Rebunky - good advice. Hopefully, I won't have to go that route; but I'll have that in my back pocket.


    I'm really good in situations like this when I don't have a relationship - like over the phone with an airline, cable company - that sort of thing. Or with a clerk at a retail store…. But when I have a relationship with someone, it's not as easy for me to stand up for myself.


    My family has a seasonal business down the shore in NJ - and I'm trying to think of an example to share with her of how doing this isn't ethical. We rent fishing rods - $12/day with a $20 deposit. I guess it would be like keeping the deposit when they brought back the rod saying, "We changed our policy and we now charge $32 for the day — $12 for the rod and $20 for the hassle of renting it to you".


    My husband always says — say what you have a problem with, and then shut up. Let them respond. Even if there is an awkward silence, don't talk.


    I'll let you know how it goes!

  • Stan B

    Surprises me that a legitimate business would do this much work for a potential client without a contract especially right now where there is a lot of consumer demand for remodeling. A contractor who doesn't run a professional business is always a red flag to me even if they do good work. Contractors who do good work but don't run their business well usually end up working for someone else. Are you sure you want to go with a company that was a painter when you hired them in the late fall but is now a kitchen designer/remodeler?

    jpmom thanked Stan B
  • omelet

    jpmom - I had to comment when I read what your husband advises. My husband gives very similar advice - he says to say what you have a problem with, then give the other party a chance to do the right thing. If they do the right thing on their own, it's a good feeling for everyone. And if they don't, you know you have given them the chance. Good advice. Good luck!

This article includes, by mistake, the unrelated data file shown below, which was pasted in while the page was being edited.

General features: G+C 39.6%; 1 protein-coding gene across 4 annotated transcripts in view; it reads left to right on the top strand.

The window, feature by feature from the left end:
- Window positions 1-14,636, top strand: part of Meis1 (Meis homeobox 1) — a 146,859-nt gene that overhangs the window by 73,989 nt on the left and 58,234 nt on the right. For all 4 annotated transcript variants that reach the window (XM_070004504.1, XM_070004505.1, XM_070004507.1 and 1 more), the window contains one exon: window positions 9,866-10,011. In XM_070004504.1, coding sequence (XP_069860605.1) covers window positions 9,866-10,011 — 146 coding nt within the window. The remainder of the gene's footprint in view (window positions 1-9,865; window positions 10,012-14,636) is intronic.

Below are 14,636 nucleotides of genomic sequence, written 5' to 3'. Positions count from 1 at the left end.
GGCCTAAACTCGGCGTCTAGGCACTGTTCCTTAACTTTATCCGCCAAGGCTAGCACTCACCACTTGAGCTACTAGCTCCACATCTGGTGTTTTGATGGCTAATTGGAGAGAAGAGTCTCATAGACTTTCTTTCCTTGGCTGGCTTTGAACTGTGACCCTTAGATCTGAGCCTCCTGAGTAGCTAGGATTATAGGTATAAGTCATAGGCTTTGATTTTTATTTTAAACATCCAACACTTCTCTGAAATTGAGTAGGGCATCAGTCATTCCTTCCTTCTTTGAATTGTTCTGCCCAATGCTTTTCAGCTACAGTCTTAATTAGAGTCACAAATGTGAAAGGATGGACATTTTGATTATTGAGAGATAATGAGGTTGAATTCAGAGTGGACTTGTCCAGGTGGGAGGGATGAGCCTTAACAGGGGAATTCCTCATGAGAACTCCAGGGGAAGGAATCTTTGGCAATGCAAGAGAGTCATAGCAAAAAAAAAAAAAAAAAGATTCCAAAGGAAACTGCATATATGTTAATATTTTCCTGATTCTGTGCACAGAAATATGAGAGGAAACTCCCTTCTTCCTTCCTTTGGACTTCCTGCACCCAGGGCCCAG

jpmom thanked omelet
  • jpmom

    Stan - I totally get where you are coming from. When we called them in to do the painting, it was my intention to be the GC. I have an electrician, a tile guy, and we have a great appliance place (ABT) who we have worked with previously.

    When we met the first time, she showed me photos of a job they recently completed and said that they can coordinate the whole thing. (it was a kitchen where they painted, replaced backsplash and countertop) She had her tile guy come over and then gave me an estimate for his work. When we considered doing new counters, she sent me to a local stone place to look at slabs and had her fabricator come out to measure - and then gave me an estimate. All the pricing went through her - not directly from the subs.

    Since I started this process, they have completed several jobs (similar to the scope of mine), and she shared the before and afters with me. Here is one:

    Before

    After:


    Besides the floor and the counters, this is very similar to what we are doing. We are keeping our perimeter counters, which I still like, but changing our island top. New tile, new appliances - new lighting.